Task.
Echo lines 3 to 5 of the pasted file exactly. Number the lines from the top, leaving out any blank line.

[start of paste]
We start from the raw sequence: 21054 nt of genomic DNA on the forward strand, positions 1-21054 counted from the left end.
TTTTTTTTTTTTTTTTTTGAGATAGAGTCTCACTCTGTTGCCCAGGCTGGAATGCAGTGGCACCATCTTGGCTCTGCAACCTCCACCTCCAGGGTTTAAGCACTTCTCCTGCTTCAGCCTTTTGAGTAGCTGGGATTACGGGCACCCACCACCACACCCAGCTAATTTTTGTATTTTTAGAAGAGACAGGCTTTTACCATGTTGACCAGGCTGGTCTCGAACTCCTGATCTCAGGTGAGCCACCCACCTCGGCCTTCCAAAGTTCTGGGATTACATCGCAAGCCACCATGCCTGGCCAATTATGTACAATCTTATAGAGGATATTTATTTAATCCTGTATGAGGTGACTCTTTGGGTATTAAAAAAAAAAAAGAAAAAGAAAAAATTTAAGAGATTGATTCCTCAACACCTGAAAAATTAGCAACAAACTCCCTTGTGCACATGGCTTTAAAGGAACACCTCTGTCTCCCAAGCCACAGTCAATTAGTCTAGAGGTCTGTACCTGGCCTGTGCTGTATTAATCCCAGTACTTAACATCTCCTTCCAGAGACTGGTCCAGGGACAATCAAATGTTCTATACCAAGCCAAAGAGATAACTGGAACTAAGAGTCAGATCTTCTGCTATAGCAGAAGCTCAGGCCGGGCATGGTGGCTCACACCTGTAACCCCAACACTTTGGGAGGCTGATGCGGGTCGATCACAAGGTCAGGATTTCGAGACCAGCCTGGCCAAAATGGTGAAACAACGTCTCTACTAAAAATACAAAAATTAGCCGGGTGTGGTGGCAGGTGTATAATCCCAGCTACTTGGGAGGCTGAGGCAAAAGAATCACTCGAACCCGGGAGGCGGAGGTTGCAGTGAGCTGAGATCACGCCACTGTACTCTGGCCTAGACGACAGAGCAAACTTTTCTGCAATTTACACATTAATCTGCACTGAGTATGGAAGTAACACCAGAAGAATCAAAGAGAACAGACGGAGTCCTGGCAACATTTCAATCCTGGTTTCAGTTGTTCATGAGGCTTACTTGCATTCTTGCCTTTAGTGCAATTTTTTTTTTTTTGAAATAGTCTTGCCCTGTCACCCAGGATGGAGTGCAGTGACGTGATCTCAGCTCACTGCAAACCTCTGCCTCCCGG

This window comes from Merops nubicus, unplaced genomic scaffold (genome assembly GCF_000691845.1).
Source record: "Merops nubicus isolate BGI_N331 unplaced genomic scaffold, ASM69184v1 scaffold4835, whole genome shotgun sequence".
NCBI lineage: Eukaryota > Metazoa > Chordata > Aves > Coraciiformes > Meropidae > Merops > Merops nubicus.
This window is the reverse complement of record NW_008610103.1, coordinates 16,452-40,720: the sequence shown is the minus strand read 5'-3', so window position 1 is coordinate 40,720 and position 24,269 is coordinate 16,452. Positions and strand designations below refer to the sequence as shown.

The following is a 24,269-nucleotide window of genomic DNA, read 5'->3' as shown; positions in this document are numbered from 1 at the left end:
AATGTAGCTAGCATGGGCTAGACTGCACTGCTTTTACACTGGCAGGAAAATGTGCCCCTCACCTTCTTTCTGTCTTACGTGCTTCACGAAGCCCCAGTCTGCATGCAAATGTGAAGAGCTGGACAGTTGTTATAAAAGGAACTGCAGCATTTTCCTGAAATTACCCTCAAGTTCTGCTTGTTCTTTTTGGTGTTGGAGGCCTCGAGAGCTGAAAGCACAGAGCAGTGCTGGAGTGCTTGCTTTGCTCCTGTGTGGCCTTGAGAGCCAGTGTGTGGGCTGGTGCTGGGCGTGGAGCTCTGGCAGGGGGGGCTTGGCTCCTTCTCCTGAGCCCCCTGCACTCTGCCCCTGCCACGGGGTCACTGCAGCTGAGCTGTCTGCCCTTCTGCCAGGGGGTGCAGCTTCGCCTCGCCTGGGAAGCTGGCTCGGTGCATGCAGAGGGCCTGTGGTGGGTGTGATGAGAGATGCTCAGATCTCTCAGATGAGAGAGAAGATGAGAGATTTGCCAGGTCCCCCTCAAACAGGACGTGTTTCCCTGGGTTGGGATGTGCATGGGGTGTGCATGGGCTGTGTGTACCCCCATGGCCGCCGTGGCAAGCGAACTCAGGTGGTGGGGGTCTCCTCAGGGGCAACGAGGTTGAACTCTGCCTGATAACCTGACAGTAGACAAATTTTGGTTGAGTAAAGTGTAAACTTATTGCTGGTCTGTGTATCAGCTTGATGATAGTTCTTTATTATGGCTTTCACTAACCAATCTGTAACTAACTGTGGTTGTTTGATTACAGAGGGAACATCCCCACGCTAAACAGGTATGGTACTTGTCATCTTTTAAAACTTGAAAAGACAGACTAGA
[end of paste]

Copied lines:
This window comes from Merops nubicus, unplaced genomic scaffold (genome assembly GCF_000691845.1).
Source record: "Merops nubicus isolate BGI_N331 unplaced genomic scaffold, ASM69184v1 scaffold4835, whole genome shotgun sequence".
NCBI lineage: Eukaryota > Metazoa > Chordata > Aves > Coraciiformes > Meropidae > Merops > Merops nubicus.